The Double Standard to Accepting Change: Kids vs. Adults

Some people balk at new situations or big changes in life. In fact, it’s become an inside joke between my husband and me – whenever we need to make a big decision, the joke is that we’ll get back to someone in 3-6 months, once my husband has time to wrap his head around the changes that will result from the decision we need to make.

It’s almost expected, or at least allowed, for an adult to not like change. Our brains see change as different and dangerous and, using emotions, try to guide us away from it.

As a society, we’ve even created labels to help us connect with others who are like us because being different is so uncomfortable. Extroverts vs. introverts. Drivers vs. analytics. The book worm vs. the social butterfly.

It doesn’t matter what labels you use; it helps us, as adults, wrap our heads around how people engage and interact with their world.

But what about kids? I’ve seen such a variety of behaviors in kids, just like in adults, yet it’s almost frowned upon when a kid doesn’t want to jump right into something new. My 3-year old, for example, hates when routine is shifted. He doesn’t like when he doesn’t know what’s happening. He doesn’t like when things seem to be out of his control. He’s not always comfortable in a new environment, at least not right away. He has yet to learn how to understand and manage change.

Whenever someone comments on his behavior, saying that it’s “strange” or “unusual” for a little boy to be so reserved, I calmly remind them that 1) it makes navigating being a mother of three boys a little easier that they’re not all escape artists and dare devils and 2) it’s not for them to worry about.

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Easier said than done, though, right? When you hear a criticism or opinion from someone else about your own children, you start to notice things that may not have been apparent to you before. You see things through a different lens. And then you start to wonder if something is wrong, or if you’re doing something wrong that encourages that behavior.

So I’m going to say it: let’s lift the double standard. Let’s guide our kids to learn how to navigate their world in their own way. Let’s be their guardrails, helping to guide them to figure out who they are, what they’re good at and what they love to do in their own way and in their own time. After all, it is their life. We are just custodians charged with helping them figure out who they are and how to be authentic. Their lives are not our lives. Our lives are not theirs.

Regardless of how well you may roll with the punches, I think we’re all inherently the same: we don’t like to not know what’s coming. We don’t like when things are out of our control. We don’t like to shift from our normal behaviors. When we go somewhere new, we often take a friend with us so we’re not alone. When we try something new, it’s not without nerves that we learn how to overcome.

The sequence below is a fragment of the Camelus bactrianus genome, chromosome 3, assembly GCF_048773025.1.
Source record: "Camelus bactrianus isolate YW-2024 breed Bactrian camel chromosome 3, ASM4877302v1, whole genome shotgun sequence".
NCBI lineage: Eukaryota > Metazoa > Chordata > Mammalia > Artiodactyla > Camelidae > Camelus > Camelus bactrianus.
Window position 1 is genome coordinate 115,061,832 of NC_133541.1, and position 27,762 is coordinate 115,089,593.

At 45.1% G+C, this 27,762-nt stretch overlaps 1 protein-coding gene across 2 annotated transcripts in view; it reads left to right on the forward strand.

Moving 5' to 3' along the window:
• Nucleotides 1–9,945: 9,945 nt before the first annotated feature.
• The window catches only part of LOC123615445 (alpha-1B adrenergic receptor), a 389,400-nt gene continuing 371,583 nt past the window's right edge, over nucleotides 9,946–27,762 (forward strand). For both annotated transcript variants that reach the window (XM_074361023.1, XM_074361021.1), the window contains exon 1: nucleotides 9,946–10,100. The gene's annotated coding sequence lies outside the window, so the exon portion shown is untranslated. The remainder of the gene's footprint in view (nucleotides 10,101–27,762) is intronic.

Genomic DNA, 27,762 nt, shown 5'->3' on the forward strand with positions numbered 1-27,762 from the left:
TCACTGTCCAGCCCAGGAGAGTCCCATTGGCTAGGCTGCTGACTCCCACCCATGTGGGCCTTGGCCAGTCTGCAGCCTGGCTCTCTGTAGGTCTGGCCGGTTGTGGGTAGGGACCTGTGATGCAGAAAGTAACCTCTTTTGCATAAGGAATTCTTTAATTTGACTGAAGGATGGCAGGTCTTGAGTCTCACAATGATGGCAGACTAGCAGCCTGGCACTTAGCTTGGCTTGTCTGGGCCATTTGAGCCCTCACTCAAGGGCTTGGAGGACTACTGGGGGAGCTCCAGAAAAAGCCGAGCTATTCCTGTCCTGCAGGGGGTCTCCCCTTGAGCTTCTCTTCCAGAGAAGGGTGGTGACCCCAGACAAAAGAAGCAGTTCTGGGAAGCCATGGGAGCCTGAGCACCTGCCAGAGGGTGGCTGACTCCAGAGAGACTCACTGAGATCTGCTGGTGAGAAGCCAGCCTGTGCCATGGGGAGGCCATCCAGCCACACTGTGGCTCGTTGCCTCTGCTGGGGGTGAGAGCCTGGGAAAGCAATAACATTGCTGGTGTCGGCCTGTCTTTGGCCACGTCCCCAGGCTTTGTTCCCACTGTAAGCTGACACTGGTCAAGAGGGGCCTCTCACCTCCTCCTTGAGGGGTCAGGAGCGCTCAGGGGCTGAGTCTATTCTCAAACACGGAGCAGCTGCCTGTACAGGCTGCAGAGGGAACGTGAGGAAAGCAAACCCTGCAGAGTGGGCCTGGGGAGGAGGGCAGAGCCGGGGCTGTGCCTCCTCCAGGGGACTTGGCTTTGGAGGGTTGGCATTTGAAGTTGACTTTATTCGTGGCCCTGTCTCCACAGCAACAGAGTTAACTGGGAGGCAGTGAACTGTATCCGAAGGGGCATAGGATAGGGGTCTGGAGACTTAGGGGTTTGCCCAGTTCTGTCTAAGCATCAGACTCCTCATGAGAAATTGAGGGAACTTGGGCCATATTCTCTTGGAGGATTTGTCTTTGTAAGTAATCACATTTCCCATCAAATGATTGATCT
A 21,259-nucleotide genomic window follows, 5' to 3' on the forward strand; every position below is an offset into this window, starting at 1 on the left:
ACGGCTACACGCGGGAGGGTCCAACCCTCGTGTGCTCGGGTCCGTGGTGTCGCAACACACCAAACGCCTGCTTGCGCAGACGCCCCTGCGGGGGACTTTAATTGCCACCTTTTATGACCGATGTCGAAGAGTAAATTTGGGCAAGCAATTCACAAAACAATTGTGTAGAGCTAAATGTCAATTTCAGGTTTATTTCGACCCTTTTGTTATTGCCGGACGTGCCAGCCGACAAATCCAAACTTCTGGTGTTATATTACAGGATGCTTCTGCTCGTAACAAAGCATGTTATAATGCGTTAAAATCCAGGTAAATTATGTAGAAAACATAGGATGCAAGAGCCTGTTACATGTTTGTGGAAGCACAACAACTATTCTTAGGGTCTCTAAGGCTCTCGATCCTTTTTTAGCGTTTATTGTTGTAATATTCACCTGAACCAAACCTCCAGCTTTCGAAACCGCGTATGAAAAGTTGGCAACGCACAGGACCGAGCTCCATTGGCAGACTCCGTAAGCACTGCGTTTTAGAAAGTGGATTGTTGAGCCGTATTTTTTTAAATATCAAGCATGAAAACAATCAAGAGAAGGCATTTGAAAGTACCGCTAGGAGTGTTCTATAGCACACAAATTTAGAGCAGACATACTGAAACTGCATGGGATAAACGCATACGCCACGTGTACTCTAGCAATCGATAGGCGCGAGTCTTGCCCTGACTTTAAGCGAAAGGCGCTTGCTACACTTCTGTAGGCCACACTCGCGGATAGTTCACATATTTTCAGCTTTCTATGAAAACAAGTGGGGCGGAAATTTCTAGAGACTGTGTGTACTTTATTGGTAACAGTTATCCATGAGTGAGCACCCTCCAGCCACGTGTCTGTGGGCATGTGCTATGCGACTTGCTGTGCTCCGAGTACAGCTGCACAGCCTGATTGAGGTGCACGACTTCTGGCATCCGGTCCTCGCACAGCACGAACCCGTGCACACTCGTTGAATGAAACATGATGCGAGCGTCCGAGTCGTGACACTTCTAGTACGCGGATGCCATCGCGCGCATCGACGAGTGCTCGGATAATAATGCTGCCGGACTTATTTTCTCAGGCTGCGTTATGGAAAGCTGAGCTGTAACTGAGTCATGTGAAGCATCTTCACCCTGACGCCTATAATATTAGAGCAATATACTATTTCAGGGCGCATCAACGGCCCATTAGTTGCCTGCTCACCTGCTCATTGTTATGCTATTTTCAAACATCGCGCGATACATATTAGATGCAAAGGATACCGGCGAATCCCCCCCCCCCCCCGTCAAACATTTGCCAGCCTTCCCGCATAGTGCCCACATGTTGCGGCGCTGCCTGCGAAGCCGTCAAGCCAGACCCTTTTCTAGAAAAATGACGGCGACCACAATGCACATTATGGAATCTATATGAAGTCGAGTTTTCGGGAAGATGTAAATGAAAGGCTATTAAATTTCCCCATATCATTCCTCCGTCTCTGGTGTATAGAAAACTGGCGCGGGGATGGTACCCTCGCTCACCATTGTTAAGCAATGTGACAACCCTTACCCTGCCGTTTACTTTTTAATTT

It’s where the phrase “creature of habit” comes from. I think most of us are like this. We park in the same parking spot. We shop on the same day. We get the same food or drink from our restaurant of choice. I, personally, am a creature of habit. I like my routines because creating these routines helps me feel more grounded and in control in my world.

So let’s help our kids learn how to create successful and grounding routines. Let’s help them see and accept change because they have confidently learned how to manage it in a way that makes sense for them. Change is truly the one constant, so the sooner we can guide our kids to knowing and appreciating it instead of fearing and resenting it, the more capable they will be in today’s world.

DISCLAIMER: Some behaviors seen in children certainly do warrant special attention. If you find yourself wondering if a specific behavior you’re seeing in your child(ren) may need some correction, it’s best to seek professional help (pediatrician, specialist, etc.) for guidance, advice and, if needed, treatment.

Take Action

Stop and notice when your child is resistant to change. Do they shy away from it? Refuse to try something new? Do they lash out and seem angry? Whatever behavior you may see, ask the important question: “why?” This can help you identify what environments are inspiring these behaviors and help them learn how to navigate these and others. In the process you may find yourself pleasantly surprised by quickly and confidently your child learns how to manage their world in a way that matters to them.

By Kristin Allaben

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